Registration is now open for our March 27th webinar, where we will revisit the externally-led, FDA-approved Patient Focused Drug Development (PFDD) meeting held in September, focused on chemotherapy-induced hearing loss in pediatrics. In this March webinar, we'll provide an update on progress since that meeting -- and next steps.
For those who were able to join us in September, we invite you to join us again for this follow-up presentation, where we'll share highlights from the formal Meeting Report. If you were unable to join us for the original meeting but you're interested in the topic of chemo-induced hearing loss, please know that we'll start with a recap to get you up-to-speed. Register here.
Our last webinar focused on the latest ground-breaking developments in childhood cancer research, with a specific focus on immunotherapy and precision medicine. It was an hour jam-packed with valuable information, so we've got highlights on our blog -- plus the full recording: Catch up on what you missed.
Trump Administration Calls for $500 Million Boost for Childhood Cancer Funding
Earlier this month, President Trump included childhood cancer in his State of the Union address, calling for a $500 million increase in childhood cancer funding over the next decade.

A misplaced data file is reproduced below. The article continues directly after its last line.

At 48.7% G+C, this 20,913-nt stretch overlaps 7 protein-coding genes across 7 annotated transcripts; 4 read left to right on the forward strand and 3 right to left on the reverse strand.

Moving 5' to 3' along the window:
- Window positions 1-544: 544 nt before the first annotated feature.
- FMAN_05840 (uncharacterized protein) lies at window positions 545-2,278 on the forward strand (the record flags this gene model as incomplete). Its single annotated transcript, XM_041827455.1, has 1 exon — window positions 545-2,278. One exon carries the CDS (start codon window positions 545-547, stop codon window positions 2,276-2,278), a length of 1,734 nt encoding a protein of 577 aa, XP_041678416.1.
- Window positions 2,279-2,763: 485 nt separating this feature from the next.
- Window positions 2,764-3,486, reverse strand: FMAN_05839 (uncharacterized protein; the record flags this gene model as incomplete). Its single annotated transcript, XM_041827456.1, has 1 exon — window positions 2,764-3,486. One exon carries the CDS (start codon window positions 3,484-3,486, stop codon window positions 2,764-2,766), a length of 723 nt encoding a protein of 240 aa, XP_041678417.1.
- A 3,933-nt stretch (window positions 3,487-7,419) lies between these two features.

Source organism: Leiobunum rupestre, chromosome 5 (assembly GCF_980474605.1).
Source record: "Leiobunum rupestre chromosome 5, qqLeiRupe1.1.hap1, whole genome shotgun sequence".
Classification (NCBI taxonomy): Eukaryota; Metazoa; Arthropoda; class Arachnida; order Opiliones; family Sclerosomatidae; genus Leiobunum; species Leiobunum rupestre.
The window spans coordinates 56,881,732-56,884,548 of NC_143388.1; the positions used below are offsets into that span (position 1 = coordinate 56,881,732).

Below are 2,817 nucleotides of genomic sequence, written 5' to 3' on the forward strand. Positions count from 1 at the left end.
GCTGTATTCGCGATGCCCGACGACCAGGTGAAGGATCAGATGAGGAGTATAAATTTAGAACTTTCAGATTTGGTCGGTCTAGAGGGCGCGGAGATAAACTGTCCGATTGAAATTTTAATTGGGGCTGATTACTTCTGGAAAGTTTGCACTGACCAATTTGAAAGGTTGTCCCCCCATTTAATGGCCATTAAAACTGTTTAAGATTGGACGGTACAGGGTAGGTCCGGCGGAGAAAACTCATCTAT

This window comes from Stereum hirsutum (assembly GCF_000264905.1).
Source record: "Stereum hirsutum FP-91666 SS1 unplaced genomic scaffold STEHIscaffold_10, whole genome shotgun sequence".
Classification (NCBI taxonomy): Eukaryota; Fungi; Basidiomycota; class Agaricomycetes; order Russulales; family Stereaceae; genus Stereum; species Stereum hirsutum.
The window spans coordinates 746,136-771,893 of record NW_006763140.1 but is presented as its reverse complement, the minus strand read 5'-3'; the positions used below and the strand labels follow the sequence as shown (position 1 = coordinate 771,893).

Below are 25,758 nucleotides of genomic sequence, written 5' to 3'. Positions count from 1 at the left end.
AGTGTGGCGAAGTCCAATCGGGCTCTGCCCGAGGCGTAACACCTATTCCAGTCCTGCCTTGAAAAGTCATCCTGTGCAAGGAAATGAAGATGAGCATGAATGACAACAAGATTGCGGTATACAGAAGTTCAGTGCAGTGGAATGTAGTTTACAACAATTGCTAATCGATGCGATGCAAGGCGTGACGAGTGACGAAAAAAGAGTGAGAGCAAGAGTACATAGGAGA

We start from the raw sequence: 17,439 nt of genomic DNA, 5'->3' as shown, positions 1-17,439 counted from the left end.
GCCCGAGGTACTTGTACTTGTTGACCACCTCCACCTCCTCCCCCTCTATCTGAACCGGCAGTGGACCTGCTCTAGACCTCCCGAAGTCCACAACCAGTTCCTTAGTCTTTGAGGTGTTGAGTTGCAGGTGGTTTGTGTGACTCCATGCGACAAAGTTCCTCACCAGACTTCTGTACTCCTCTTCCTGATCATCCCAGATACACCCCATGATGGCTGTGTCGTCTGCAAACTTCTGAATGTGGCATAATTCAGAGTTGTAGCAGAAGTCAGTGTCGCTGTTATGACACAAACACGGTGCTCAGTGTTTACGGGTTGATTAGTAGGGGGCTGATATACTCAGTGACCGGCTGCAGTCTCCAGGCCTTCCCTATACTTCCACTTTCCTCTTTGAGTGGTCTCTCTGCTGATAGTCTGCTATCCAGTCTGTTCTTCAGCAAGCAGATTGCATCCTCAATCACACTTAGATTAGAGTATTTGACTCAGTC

A follow-up conference call by the Administration revealed that this funding will likely be related to a big data initiative that expands on existing efforts to share and aggregate childhood cancer data. We are looking forward to seeing the Administration's budget for a more complete picture, which is expected to be delivered to Congress on March 12.
We feel encouraged that the Administration has made this a priority, recognizing the toll of childhood cancer and the critical importance of addressing its impact on families across the country. We'll work diligently with Congress to ensure that funding for childhood cancer research and access is included in the FY 2020 budget.
Take Action in the New Congress
Legislation that we support is starting to be introduced - or re-introduced - in the new Congress. So we're introducing our 2019 Action Center, where you can learn about pending legislation that could have an impact on children with cancer -- and take action to get these bills passed into law: